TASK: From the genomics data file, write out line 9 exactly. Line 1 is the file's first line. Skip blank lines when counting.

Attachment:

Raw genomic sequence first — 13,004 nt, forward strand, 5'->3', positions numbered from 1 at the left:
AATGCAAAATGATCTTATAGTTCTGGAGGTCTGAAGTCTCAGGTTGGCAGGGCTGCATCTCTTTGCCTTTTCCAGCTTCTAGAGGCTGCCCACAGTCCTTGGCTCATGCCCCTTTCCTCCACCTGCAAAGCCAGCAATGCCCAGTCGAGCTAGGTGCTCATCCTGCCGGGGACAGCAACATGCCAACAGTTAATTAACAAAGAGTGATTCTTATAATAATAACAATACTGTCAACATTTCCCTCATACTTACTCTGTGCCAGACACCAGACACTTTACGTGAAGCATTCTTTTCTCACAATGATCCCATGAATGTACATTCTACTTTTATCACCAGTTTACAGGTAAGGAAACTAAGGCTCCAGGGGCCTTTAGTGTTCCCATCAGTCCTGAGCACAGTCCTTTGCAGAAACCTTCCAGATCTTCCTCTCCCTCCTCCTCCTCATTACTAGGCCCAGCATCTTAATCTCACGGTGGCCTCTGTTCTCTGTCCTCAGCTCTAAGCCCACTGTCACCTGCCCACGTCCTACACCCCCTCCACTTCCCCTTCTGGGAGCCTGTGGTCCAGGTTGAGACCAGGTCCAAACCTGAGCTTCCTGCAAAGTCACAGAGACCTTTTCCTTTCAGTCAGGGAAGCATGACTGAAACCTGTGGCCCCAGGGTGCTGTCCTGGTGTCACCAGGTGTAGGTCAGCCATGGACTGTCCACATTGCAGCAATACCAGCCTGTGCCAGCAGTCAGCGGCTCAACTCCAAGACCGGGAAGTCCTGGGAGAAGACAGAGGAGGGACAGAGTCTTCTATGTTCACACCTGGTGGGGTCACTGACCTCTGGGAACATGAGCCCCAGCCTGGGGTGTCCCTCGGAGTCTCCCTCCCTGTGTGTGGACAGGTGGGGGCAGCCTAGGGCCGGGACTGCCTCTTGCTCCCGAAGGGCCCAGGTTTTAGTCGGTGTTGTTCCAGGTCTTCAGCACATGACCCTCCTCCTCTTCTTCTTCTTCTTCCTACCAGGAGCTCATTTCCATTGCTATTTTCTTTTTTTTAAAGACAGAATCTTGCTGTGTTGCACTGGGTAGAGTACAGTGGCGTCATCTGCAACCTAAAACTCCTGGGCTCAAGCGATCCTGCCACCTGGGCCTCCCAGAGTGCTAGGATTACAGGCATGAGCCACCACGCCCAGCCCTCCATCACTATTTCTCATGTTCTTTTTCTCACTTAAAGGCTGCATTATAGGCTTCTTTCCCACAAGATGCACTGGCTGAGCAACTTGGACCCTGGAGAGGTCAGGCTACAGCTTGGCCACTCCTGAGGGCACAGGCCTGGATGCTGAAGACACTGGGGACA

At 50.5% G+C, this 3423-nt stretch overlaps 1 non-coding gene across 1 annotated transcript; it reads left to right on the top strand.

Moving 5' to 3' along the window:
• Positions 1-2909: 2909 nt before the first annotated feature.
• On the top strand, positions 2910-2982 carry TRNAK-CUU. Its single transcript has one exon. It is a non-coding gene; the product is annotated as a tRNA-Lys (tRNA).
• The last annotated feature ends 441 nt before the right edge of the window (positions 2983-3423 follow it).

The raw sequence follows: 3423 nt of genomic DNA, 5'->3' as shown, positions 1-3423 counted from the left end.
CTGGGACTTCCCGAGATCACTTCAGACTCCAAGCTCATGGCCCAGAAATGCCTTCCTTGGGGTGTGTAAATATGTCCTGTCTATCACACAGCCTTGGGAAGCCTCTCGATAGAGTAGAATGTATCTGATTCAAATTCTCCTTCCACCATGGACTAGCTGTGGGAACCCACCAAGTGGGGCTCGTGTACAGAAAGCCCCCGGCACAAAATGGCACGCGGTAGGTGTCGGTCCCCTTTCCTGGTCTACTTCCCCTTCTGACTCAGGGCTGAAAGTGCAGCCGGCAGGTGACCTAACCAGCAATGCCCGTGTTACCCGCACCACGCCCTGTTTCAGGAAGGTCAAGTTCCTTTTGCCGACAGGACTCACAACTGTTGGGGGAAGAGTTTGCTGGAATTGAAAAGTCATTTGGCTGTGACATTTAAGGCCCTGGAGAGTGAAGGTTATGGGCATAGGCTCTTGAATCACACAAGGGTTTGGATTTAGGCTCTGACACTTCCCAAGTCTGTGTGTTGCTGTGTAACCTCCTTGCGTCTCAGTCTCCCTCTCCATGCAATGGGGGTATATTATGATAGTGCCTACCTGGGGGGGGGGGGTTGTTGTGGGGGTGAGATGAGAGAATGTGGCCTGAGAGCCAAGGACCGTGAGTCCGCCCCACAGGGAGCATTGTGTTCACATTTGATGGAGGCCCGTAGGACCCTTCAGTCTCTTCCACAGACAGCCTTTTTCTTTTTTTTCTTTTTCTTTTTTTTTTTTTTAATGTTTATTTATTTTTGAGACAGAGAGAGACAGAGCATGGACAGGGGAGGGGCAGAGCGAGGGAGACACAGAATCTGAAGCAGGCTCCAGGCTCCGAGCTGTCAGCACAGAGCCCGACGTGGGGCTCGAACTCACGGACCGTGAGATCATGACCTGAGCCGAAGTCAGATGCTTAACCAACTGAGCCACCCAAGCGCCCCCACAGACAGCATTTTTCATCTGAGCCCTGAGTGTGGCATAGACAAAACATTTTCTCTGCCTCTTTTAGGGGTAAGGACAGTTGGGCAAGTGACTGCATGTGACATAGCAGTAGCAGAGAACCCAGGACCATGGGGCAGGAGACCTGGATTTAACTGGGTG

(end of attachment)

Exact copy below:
CTGGGACTTCCCGAGATCACTTCAGACTCCAAGCTCATGGCCCAGAAATGCCTTCCTTGGGGTGTGTAAATATGTCCTGTCTATCACACAGCCTTGGGAAGCCTCTCGATAGAGTAGAATGTATCTGATTCAAATTCTCCTTCCACCATGGACTAGCTGTGGGAACCCACCAAGTGGGGCTCGTGTACAGAAAGCCCCCGGCACAAAATGGCACGCGGTAGGTGTCGGTCCCCTTTCCTGGTCTACTTCCCCTTCTGACTCAGGGCTGAAAGTGCAGCCGGCAGGTGACCTAACCAGCAATGCCCGTGTTACCCGCACCACGCCCTGTTTCAGGAAGGTCAAGTTCCTTTTGCCGACAGGACTCACAACTGTTGGGGGAAGAGTTTGCTGGAATTGAAAAGTCATTTGGCTGTGACATTTAAGGCCCTGGAGAGTGAAGGTTATGGGCATAGGCTCTTGAATCACACAAGGGTTTGGATTTAGGCTCTGACACTTCCCAAGTCTGTGTGTTGCTGTGTAACCTCCTTGCGTCTCAGTCTCCCTCTCCATGCAATGGGGGTATATTATGATAGTGCCTACCTGGGGGGGGGGGGTTGTTGTGGGGGTGAGATGAGAGAATGTGGCCTGAGAGCCAAGGACCGTGAGTCCGCCCCACAGGGAGCATTGTGTTCACATTTGATGGAGGCCCGTAGGACCCTTCAGTCTCTTCCACAGACAGCCTTTTTCTTTTTTTTCTTTTTCTTTTTTTTTTTTTTAATGTTTATTTATTTTTGAGACAGAGAGAGACAGAGCATGGACAGGGGAGGGGCAGAGCGAGGGAGACACAGAATCTGAAGCAGGCTCCAGGCTCCGAGCTGTCAGCACAGAGCCCGACGTGGGGCTCGAACTCACGGACCGTGAGATCATGACCTGAGCCGAAGTCAGATGCTTAACCAACTGAGCCACCCAAGCGCCCCCACAGACAGCATTTTTCATCTGAGCCCTGAGTGTGGCATAGACAAAACATTTTCTCTGCCTCTTTTAGGGGTAAGGACAGTTGGGCAAGTGACTGCATGTGACATAGCAGTAGCAGAGAACCCAGGACCATGGGGCAGGAGACCTGGATTTAACTGGGTG